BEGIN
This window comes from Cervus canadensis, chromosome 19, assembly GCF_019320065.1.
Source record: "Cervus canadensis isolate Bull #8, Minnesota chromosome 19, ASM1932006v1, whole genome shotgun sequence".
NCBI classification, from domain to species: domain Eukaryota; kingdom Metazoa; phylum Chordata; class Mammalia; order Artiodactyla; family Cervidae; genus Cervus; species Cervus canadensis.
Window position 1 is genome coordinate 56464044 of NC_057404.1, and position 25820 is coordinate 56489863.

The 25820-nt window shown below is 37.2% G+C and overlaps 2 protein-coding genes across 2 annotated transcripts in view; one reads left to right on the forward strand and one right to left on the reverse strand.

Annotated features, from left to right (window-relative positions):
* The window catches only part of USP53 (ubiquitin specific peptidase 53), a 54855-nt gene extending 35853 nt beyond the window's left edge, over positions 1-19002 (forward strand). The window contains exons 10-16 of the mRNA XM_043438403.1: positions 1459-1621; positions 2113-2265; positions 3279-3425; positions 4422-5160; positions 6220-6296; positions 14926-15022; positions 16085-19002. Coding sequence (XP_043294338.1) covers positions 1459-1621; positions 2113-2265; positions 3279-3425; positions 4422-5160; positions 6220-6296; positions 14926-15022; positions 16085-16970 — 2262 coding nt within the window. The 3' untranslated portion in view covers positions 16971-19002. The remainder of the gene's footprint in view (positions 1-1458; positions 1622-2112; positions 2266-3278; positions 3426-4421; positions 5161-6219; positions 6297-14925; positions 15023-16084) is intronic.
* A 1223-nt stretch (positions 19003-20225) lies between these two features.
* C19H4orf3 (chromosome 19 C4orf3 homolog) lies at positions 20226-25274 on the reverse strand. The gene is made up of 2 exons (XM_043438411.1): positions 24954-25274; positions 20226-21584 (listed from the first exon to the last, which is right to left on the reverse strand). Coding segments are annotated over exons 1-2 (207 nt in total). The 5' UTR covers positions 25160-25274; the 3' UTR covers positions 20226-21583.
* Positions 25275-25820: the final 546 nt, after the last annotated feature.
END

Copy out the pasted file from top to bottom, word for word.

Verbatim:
This window comes from Cervus canadensis, chromosome 19, assembly GCF_019320065.1.
Source record: "Cervus canadensis isolate Bull #8, Minnesota chromosome 19, ASM1932006v1, whole genome shotgun sequence".
NCBI classification, from domain to species: domain Eukaryota; kingdom Metazoa; phylum Chordata; class Mammalia; order Artiodactyla; family Cervidae; genus Cervus; species Cervus canadensis.
Window position 1 is genome coordinate 56464044 of NC_057404.1, and position 25820 is coordinate 56489863.

The 25820-nt window shown below is 37.2% G+C and overlaps 2 protein-coding genes across 2 annotated transcripts in view; one reads left to right on the forward strand and one right to left on the reverse strand.

Annotated features, from left to right (window-relative positions):
* The window catches only part of USP53 (ubiquitin specific peptidase 53), a 54855-nt gene extending 35853 nt beyond the window's left edge, over positions 1-19002 (forward strand). The window contains exons 10-16 of the mRNA XM_043438403.1: positions 1459-1621; positions 2113-2265; positions 3279-3425; positions 4422-5160; positions 6220-6296; positions 14926-15022; positions 16085-19002. Coding sequence (XP_043294338.1) covers positions 1459-1621; positions 2113-2265; positions 3279-3425; positions 4422-5160; positions 6220-6296; positions 14926-15022; positions 16085-16970 — 2262 coding nt within the window. The 3' untranslated portion in view covers positions 16971-19002. The remainder of the gene's footprint in view (positions 1-1458; positions 1622-2112; positions 2266-3278; positions 3426-4421; positions 5161-6219; positions 6297-14925; positions 15023-16084) is intronic.
* A 1223-nt stretch (positions 19003-20225) lies between these two features.
* C19H4orf3 (chromosome 19 C4orf3 homolog) lies at positions 20226-25274 on the reverse strand. The gene is made up of 2 exons (XM_043438411.1): positions 24954-25274; positions 20226-21584 (listed from the first exon to the last, which is right to left on the reverse strand). Coding segments are annotated over exons 1-2 (207 nt in total). The 5' UTR covers positions 25160-25274; the 3' UTR covers positions 20226-21583.
* Positions 25275-25820: the final 546 nt, after the last annotated feature.